Neal Cassady in 1955, from the National Gallery of Art's exhibition "Beat Memories."

Allen Ginsberg saw the best minds of his generation pose rakishly, and snapped many of the era's defining pictures. An exhibition of his photographs, which opened last week at the National Gallery, features the usual suspects; a shot of Neal Cassady under a movie marquee heralding The Wild One and Tarzan the Ape Man looks staged as the Beat apotheosis—or perhaps a scene from this year's film Howl, starring James Franco as the bearded bard. Franco, recently caught napping during a lecture at Ginsberg's alma matter, must have been channeling the poet's truant spirit—Ginsberg spent his Columbia days contending with the college's "dilettantes" by writing graffiti on dorm windows. 

Gen X grows up: the self-christened slacker generation is apparently having a very baby-boomer-like mid-life crisis, while its successors learn to be careful on the net; after all, "People worse than pedophiles lurk outside the living room walls—people like the Eighties metal band Dokken," a threat that the Xers remember all too well.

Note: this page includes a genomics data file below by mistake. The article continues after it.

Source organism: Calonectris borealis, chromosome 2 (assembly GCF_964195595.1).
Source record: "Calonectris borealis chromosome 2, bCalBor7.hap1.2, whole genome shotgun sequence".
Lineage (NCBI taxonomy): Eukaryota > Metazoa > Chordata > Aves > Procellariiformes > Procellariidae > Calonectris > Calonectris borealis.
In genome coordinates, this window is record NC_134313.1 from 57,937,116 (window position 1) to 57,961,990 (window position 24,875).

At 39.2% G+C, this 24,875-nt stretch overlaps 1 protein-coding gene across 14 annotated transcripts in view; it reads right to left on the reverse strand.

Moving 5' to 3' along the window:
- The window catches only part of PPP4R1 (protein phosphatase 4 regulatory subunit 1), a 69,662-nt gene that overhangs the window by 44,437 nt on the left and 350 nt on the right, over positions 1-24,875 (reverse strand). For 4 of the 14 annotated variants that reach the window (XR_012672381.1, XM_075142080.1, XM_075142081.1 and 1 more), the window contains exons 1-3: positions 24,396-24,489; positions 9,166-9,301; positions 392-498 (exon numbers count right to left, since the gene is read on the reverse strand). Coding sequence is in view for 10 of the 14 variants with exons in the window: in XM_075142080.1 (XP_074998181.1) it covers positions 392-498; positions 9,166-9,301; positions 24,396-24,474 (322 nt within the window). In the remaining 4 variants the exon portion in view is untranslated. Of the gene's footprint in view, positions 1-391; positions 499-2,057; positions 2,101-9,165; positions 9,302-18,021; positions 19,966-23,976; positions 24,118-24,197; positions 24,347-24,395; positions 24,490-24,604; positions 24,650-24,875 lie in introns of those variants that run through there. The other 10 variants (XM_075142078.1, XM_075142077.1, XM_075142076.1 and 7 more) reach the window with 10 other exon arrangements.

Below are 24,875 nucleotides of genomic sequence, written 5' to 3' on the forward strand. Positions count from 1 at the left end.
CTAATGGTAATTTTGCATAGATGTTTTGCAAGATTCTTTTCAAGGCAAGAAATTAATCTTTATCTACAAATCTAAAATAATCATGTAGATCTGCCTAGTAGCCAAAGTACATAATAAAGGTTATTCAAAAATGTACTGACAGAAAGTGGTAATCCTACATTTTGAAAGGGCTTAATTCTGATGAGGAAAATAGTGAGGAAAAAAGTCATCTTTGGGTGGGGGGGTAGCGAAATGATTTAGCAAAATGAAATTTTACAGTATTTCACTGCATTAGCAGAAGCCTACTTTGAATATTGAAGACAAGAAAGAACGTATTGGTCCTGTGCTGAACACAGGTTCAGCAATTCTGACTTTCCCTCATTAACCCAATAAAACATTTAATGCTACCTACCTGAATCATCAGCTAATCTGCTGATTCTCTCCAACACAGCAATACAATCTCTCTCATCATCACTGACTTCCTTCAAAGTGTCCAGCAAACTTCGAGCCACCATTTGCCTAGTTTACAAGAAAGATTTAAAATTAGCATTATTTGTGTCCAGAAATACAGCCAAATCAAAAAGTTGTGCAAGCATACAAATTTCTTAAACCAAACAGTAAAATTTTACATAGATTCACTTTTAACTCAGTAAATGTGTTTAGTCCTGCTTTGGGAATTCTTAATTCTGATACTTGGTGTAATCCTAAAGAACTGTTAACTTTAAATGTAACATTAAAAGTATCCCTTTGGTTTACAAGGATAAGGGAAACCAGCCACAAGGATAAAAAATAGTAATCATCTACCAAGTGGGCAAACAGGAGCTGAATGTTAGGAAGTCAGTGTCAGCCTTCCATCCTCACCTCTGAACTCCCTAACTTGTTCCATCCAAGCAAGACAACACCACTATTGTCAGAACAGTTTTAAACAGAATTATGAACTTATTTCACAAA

Let's all pitch in and put out a magazine: The American Spectator is appealing to readers for money to keep on spectatin'. According to the stalwart conservative publication, their $26,000 shortfall was caused by the "perverse incentives of the liberal agenda."

Gabbing about Gotham: New York, “the huge jagged city,” as Henry James called it, “lies looking at the sky in the manner of some colossal hair-comb turned upward.” For Dawn Powell, it was “the city of perpetual distraction,” and Federico Garcia Lorca saw “crowds stagger through the boroughs / as if they had just escaped a shipwreck of blood.” Last week's PEN festival event led by Edwin Frank delved into the enduring literary fascination with the city.

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